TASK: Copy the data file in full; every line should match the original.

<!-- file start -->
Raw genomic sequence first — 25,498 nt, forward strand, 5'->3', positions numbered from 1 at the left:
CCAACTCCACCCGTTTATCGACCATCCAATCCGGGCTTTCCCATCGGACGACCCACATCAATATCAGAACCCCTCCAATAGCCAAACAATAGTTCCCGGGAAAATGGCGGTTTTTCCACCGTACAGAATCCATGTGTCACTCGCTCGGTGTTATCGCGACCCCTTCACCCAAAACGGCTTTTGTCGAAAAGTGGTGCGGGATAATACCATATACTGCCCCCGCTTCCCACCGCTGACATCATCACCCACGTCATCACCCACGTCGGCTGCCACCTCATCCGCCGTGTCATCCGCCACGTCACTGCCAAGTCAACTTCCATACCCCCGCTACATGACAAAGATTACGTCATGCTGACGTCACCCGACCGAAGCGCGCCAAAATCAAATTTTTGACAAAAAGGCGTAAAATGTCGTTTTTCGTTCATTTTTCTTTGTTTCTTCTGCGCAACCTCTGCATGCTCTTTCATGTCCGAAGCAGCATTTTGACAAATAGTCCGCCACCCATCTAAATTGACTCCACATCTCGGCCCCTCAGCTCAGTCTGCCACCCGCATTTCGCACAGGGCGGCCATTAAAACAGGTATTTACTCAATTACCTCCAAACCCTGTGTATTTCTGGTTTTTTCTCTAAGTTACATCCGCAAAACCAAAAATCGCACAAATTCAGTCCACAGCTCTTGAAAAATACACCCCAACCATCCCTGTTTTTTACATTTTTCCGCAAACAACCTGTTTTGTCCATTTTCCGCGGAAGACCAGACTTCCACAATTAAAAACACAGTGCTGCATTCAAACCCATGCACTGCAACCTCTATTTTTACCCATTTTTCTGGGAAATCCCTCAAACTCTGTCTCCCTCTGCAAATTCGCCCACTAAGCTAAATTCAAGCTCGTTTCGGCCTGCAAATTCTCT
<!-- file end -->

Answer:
Raw genomic sequence first — 25,498 nt, forward strand, 5'->3', positions numbered from 1 at the left:
CCAACTCCACCCGTTTATCGACCATCCAATCCGGGCTTTCCCATCGGACGACCCACATCAATATCAGAACCCCTCCAATAGCCAAACAATAGTTCCCGGGAAAATGGCGGTTTTTCCACCGTACAGAATCCATGTGTCACTCGCTCGGTGTTATCGCGACCCCTTCACCCAAAACGGCTTTTGTCGAAAAGTGGTGCGGGATAATACCATATACTGCCCCCGCTTCCCACCGCTGACATCATCACCCACGTCATCACCCACGTCGGCTGCCACCTCATCCGCCGTGTCATCCGCCACGTCACTGCCAAGTCAACTTCCATACCCCCGCTACATGACAAAGATTACGTCATGCTGACGTCACCCGACCGAAGCGCGCCAAAATCAAATTTTTGACAAAAAGGCGTAAAATGTCGTTTTTCGTTCATTTTTCTTTGTTTCTTCTGCGCAACCTCTGCATGCTCTTTCATGTCCGAAGCAGCATTTTGACAAATAGTCCGCCACCCATCTAAATTGACTCCACATCTCGGCCCCTCAGCTCAGTCTGCCACCCGCATTTCGCACAGGGCGGCCATTAAAACAGGTATTTACTCAATTACCTCCAAACCCTGTGTATTTCTGGTTTTTTCTCTAAGTTACATCCGCAAAACCAAAAATCGCACAAATTCAGTCCACAGCTCTTGAAAAATACACCCCAACCATCCCTGTTTTTTACATTTTTCCGCAAACAACCTGTTTTGTCCATTTTCCGCGGAAGACCAGACTTCCACAATTAAAAACACAGTGCTGCATTCAAACCCATGCACTGCAACCTCTATTTTTACCCATTTTTCTGGGAAATCCCTCAAACTCTGTCTCCCTCTGCAAATTCGCCCACTAAGCTAAATTCAAGCTCGTTTCGGCCTGCAAATTCTCT